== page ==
The proliferation of data, including social determinants paired with more traditional claims and clinical data, and the ability to mine that information with new tools, is yielding new insights about cost, quality and access, and opportunities to improve, he added.

“What I’m most excited about is the way this can move us closer to a denial-free future where care is personalized and where we can redeploy resources to improve the experience of patients and families,” he said.

Let technology do it

Morsh believes people in general have reached a point in time where humans are more comfortable allowing technology to augment their day-to-day experience and enhance their decision making.

“Although there are some generational differences, think of how quickly healthcare organizations have moved to adopt devices like tablets and smartphones,” he noted. “The reality now is that technology is central to the care delivery experience for providers and patients and the proliferation of devices, data and connectivity is changing how individuals work and receive care.”

“To be successful in a business setting, investments in advanced analytics and AI must have a defined objective and align with your overall technology strategy.”

Mark Morsh, Optum

On a related front, healthcare faces a talent shortage, especially when it comes to data science, he said.

“It’s difficult for health systems and physician practices that are worried about margins and changing reimbursement to compete for talent in an increasingly competitive and expensive global marketplace,” Morsh explained. “That’s one reason we are seeing a renewed emphasis on industry collaboratives and vendor partnerships to solve large-scale technology strategy and delivery needs.”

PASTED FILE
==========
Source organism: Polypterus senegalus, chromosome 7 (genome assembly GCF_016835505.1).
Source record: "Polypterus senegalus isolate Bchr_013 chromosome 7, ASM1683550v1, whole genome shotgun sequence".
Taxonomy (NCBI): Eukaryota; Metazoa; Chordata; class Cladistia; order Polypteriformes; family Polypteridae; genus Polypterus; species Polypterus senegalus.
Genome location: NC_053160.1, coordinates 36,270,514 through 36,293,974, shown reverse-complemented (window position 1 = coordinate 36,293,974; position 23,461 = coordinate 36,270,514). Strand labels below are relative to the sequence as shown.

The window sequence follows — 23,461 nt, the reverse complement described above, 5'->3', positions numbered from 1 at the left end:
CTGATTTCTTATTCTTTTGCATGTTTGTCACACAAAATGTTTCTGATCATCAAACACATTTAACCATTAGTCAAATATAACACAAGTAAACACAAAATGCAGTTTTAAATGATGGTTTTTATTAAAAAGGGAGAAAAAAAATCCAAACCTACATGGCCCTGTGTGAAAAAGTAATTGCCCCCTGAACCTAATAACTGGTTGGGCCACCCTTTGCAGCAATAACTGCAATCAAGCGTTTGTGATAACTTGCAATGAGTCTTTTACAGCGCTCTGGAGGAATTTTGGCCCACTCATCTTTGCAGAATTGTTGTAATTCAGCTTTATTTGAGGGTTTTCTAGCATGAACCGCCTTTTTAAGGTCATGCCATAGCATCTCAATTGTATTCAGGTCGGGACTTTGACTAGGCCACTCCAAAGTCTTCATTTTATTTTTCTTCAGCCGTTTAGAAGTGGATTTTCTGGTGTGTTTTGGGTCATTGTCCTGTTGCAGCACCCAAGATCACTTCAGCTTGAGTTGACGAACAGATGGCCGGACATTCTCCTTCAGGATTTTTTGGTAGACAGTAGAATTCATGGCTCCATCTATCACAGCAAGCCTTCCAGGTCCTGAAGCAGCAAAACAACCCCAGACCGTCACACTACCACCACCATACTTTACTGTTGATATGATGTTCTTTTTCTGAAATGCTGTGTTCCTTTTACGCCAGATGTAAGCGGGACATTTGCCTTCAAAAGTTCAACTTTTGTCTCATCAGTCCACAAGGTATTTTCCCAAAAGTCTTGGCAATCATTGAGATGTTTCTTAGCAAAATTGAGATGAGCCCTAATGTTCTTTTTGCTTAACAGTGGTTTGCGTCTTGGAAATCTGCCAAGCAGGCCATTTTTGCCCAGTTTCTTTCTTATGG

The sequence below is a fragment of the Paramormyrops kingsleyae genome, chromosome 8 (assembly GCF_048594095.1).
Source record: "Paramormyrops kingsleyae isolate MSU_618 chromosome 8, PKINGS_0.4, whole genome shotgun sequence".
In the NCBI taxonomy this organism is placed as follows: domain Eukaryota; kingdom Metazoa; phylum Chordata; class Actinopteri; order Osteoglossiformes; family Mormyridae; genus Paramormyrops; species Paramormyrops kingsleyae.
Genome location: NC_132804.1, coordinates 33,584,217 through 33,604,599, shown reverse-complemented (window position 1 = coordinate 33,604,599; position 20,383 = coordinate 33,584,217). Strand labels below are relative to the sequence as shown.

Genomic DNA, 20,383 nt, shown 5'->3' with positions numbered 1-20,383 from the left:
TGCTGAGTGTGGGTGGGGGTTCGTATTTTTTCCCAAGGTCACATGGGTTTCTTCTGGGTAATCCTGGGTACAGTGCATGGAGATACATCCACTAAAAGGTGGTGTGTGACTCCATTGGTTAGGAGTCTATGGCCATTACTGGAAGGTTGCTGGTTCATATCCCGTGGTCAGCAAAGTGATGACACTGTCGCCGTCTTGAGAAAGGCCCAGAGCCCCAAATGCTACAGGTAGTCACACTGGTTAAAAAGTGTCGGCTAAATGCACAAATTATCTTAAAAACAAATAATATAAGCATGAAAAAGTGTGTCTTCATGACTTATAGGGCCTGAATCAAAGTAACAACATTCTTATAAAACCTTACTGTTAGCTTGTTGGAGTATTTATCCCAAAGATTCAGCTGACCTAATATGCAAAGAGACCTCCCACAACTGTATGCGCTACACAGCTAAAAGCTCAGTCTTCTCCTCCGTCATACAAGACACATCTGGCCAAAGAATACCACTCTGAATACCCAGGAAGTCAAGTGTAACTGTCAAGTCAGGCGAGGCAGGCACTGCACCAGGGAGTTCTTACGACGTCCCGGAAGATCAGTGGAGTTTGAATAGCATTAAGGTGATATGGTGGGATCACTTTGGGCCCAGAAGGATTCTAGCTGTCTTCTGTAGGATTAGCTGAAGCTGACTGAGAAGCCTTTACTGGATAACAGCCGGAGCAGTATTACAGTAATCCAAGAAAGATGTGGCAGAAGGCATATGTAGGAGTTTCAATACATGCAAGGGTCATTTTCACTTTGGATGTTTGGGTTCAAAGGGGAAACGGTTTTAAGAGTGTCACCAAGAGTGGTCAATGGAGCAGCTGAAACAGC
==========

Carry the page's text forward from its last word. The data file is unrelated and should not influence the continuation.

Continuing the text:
It’s also a reason that organizations are looking for practical applications of data and analytics – to make them more efficient and increase overall performance, he said.

Advice for HIMSS19 attendees

Asked what he would advise HIMSS19 attendees, Morsh stuck with his big theme: collaboration and AI.

“Collaborate for a shared vision: Healthcare is a very specialized industry and evidence-based decision making is at the core of our DNA,” he said. “For that reason, it’s really important to build the right team of multidisciplinary professionals. Sometimes you’ll be able to find the right skill set within your organization, but more often than not, success requires bringing in individuals from the outside, who can share a fresh perspective and keep you current with market movements.”

That said, Morsh recommends that healthcare organizations make sure the organizations they partner with have enough grounding in healthcare to understand their business models and operating environment so they don’t end up with technology investments that have little practical value.

“And focus on AI with ROI,” he added. “To be successful in a business setting, investments in advanced analytics and AI must have a defined objective and align with your overall technology strategy. One of the most interesting developments in healthcare is that more applied uses of artificial intelligence, like natural language processing for revenue cycle management or deep learning models that support disease prediction.”

These use-cases must be backed by a business case and defined problem where technology can augment the human – patient, provider or administrator – experience, he said.

Twitter: @SiwickiHealthIT

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HIMSS19 Preview

An inside look at the innovation, education, technology, networking and key events at the HIMSS19 global conference in Orlando.

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Elected Leaders Need Operations Research and Analytics to Deliver Better Results from …

What could be more important for our elected leaders than using the best data and insights to make a positive difference for the American people and …